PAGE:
Paul Kariya Announces Retirement, Has Strong Words For NHL About Concussions

Paul Kariya last played in the NHL during the 2009-10 season after sitting out last season with post-concussion syndrome. Although the 35-year-old says he's now healthy, he has announced his retirement rather than risk sustaining another brain injury. Kariya scored 402 goals and registered 989 points over his illustrious NHL career, but he leaves the game obviously feeling as though enough has not been done to keep players safe:

"The thing that I worry about," Kariya said in an interview, "is that you’ll get a guy who is playing with a concussion, and he gets hit, and he dies at centre ice. Can you imagine what would happen to the league if a guy dies at centre ice?"

Kariya said he suffered his first concussion in 1996. In 1998, a hit by Gary Suter that forced him to miss the Olympics that year. His most recent concussion occurred in December 2009 and caused him to miss six games.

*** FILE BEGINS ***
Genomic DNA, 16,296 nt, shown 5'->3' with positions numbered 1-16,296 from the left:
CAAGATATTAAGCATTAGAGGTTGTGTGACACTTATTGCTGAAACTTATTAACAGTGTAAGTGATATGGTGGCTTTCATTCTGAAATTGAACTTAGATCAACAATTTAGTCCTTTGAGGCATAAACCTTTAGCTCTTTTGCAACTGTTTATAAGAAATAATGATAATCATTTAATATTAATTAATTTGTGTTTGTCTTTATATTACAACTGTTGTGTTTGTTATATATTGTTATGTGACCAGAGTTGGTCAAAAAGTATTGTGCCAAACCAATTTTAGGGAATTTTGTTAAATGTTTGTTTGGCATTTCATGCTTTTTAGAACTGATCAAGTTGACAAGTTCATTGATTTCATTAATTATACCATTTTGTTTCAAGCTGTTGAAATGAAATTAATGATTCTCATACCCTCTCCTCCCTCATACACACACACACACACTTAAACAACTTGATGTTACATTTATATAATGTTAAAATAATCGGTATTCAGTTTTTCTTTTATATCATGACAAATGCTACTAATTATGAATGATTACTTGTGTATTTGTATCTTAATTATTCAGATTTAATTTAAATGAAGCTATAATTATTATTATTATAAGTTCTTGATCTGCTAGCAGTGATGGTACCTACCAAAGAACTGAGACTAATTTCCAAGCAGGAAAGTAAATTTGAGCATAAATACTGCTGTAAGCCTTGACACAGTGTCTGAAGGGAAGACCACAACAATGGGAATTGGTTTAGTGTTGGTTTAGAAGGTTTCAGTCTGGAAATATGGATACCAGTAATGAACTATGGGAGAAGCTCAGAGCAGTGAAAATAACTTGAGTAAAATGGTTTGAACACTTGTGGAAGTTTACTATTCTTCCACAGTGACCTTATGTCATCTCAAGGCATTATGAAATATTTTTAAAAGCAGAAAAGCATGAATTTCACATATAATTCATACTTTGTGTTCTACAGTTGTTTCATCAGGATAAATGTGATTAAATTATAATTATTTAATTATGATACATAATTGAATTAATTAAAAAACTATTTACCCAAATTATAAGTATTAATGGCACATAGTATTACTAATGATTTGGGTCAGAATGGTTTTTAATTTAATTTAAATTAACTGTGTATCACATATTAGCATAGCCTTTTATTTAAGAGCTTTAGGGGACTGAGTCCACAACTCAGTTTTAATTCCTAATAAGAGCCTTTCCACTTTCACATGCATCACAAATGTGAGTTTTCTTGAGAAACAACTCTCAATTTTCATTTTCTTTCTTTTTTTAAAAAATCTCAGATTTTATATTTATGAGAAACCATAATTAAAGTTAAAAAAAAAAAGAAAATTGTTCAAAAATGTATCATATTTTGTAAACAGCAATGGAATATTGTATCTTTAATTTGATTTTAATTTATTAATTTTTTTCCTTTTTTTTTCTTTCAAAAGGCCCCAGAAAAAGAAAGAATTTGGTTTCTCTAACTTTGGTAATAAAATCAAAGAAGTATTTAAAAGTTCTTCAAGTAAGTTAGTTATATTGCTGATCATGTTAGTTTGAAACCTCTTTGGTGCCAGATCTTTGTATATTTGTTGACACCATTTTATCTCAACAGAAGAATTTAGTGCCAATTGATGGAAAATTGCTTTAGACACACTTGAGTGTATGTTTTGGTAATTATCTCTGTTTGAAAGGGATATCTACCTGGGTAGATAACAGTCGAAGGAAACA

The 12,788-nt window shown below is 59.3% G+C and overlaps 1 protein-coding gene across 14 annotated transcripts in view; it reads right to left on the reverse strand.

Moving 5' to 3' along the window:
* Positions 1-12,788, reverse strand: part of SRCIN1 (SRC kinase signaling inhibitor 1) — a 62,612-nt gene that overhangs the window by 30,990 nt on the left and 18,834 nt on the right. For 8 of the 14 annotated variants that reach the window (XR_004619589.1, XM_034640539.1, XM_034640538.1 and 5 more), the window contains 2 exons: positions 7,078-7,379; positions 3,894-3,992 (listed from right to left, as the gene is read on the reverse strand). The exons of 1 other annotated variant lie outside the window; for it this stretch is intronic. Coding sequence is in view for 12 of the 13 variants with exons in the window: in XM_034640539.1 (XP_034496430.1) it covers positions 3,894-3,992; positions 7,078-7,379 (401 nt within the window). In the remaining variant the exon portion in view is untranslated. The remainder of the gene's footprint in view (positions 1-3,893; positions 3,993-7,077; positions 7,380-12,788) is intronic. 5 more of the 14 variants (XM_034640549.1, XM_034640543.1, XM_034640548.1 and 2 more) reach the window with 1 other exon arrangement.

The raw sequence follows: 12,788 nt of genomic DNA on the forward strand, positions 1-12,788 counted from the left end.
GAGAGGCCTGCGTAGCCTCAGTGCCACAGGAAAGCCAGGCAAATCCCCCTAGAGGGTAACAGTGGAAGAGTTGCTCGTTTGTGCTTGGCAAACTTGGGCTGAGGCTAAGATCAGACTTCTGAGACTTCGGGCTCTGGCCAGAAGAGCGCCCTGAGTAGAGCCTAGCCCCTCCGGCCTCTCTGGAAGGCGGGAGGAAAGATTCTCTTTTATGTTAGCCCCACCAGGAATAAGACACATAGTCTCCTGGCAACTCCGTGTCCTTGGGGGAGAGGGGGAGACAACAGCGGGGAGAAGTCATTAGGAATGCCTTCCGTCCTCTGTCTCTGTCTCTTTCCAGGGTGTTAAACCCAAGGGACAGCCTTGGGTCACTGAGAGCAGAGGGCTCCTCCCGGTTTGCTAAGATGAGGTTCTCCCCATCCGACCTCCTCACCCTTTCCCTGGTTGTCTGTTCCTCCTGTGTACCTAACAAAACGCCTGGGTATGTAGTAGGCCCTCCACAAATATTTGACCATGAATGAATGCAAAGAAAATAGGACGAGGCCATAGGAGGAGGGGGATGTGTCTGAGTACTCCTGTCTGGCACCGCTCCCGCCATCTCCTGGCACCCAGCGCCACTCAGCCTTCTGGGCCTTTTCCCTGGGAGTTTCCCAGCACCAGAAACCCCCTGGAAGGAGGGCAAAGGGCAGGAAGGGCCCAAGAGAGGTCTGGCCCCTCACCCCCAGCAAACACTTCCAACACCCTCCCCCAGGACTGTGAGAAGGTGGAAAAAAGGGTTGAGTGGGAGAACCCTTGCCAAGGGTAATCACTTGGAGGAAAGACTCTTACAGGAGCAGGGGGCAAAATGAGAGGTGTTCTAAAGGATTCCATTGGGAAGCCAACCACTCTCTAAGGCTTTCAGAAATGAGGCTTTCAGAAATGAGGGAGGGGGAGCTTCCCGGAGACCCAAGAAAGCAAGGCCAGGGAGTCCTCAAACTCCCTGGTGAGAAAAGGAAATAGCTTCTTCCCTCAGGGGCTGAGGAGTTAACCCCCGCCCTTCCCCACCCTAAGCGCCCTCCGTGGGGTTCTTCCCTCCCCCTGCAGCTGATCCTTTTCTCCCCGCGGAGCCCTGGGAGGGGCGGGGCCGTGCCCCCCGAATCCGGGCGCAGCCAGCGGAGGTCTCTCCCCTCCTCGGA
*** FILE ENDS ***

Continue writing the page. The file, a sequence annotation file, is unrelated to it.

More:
During his interview with the Toronto Globe and Mail, Kariya accused the league of not taking the injury serious enough and pointed to the fact that there was no suspension following the hit that caused his last concussion. He also suggested that punishing players may not be the most effective way to get limit concussions:

"If you start at 10-game suspensions and go to 20, that sends a message to the players. But if you start fining the owners and suspending the coach, then it’s out of the game."

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